After a stint in the military from 1963 to 1965, Brooklyn native Peel moved to New York and played music in the city's streets and parks. Greenwich Village's Washington Square Park had long been a haven for informal folk performers, and it was there that Peel came to the attention of Danny Fields from Elektra Records. The singer's material was riddled with no-holds-barred commentary about war, illicit substances, and other hot-button topics like police brutality that few labels would have touched. Partially for those very reasons, Elektra was a logical home for the performer. 

Label president "Jac Holzman and his Elektra team were certainly visionaries, and not afraid to use candid, controversial, and artistic originality as part of their repertoire of independent music and artists like me – to say what we mean and mean what we say," observes Peel today. "They also had pop, rock, blues, classical, and other good music stuff as part of their music catalog, along with concept recordings. The Doors, as a blues rock pop band, definitely influenced my decision to be signed on Elektra. The Doors are one of my top favorite music bands, along with Elvis Presley, the Beatles, the Rolling Stones, and Bob Dylan." 

Peel was unusual, indeed almost unique, in building his sound and reputation outside of the clubs and studios where most musicians scuffle for a break. "The Fugs were one of the first bands that influenced me to sing my type of music as part of my street and underground sound," he remembers. "They were candid, satirical, and contemporary with what was happening all around us and beyond. I saw them perform in Tompkins Square Park [in New York's East Village] and [they] blew me away with their content and style; I had my life changed into a street singer ever since."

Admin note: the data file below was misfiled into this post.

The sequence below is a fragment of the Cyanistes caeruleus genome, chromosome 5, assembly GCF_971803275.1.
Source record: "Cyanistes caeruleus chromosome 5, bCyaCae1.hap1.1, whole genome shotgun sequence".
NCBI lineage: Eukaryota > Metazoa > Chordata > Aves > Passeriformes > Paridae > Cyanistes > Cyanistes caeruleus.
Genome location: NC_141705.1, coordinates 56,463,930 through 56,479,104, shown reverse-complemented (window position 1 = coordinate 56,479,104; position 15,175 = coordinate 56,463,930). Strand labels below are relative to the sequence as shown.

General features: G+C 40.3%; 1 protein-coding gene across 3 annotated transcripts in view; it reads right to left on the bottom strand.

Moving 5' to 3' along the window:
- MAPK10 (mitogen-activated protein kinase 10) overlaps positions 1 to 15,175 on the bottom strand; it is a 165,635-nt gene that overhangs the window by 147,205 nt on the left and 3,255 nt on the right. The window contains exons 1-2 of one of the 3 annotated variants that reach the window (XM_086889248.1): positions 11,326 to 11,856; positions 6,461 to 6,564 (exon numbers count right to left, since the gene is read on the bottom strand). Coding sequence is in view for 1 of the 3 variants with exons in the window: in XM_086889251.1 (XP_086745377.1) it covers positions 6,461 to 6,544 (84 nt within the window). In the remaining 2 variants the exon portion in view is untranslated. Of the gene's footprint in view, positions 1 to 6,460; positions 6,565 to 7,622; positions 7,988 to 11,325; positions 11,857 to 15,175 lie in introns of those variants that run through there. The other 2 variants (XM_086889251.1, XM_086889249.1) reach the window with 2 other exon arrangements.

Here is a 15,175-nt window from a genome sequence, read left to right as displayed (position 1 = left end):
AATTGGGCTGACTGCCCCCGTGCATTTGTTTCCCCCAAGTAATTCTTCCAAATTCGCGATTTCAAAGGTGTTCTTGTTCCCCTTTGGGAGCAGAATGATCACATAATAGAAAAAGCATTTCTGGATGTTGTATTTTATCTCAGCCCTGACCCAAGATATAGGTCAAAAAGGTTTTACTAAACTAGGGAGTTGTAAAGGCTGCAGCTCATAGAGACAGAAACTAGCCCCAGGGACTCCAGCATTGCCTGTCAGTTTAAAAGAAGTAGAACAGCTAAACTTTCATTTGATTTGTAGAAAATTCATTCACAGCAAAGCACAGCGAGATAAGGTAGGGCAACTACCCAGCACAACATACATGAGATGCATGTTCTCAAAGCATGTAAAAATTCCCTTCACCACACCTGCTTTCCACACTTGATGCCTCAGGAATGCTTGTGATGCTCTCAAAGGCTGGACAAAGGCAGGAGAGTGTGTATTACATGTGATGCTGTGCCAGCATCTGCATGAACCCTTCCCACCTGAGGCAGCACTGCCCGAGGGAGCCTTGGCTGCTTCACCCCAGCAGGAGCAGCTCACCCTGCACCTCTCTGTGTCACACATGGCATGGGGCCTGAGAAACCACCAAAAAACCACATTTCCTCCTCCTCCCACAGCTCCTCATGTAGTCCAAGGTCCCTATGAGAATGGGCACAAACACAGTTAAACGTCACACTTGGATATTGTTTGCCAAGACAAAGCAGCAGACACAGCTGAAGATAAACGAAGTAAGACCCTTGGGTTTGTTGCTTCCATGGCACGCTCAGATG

As for the other most notorious New York bands, "The Holy Modal Rounders and the Velvet Underground had their own thing going on -- more or less as electric indie music bands. They had very little influence on my style of music or on me, since I performed mostly in the parks, streets, and other outside public places as an acoustic performer, while they rocked electrically on the stage. I was basically influenced by my outside audience and other park musicians. I usually never hung out at any clubs or cafes or music venues. The parks and streets were my studio and stage." 

Although his route to a contract wasn't conventional, as David adds, "I was thinking of becoming a recording artist before I was signed by Elektra Records after living the Haight-Ashbury scene, then going back to the East and West Villages to do my live street performances. All of my material came organically from the streets and parks wherever I performed in and outside New York City. I more or less fine-tuned my songs when Elektra signed me." And since his sensibility was so shaped by his outdoor performances, it made sense to record his debut album in Washington Square Park itself. According to Peel, "Me and Elektra wanted it to be recorded in Washington Square as [an] acoustic songs concept record. The park was my stage and hangout where most of my songs were naturally developed in my own habitat and comfort zone."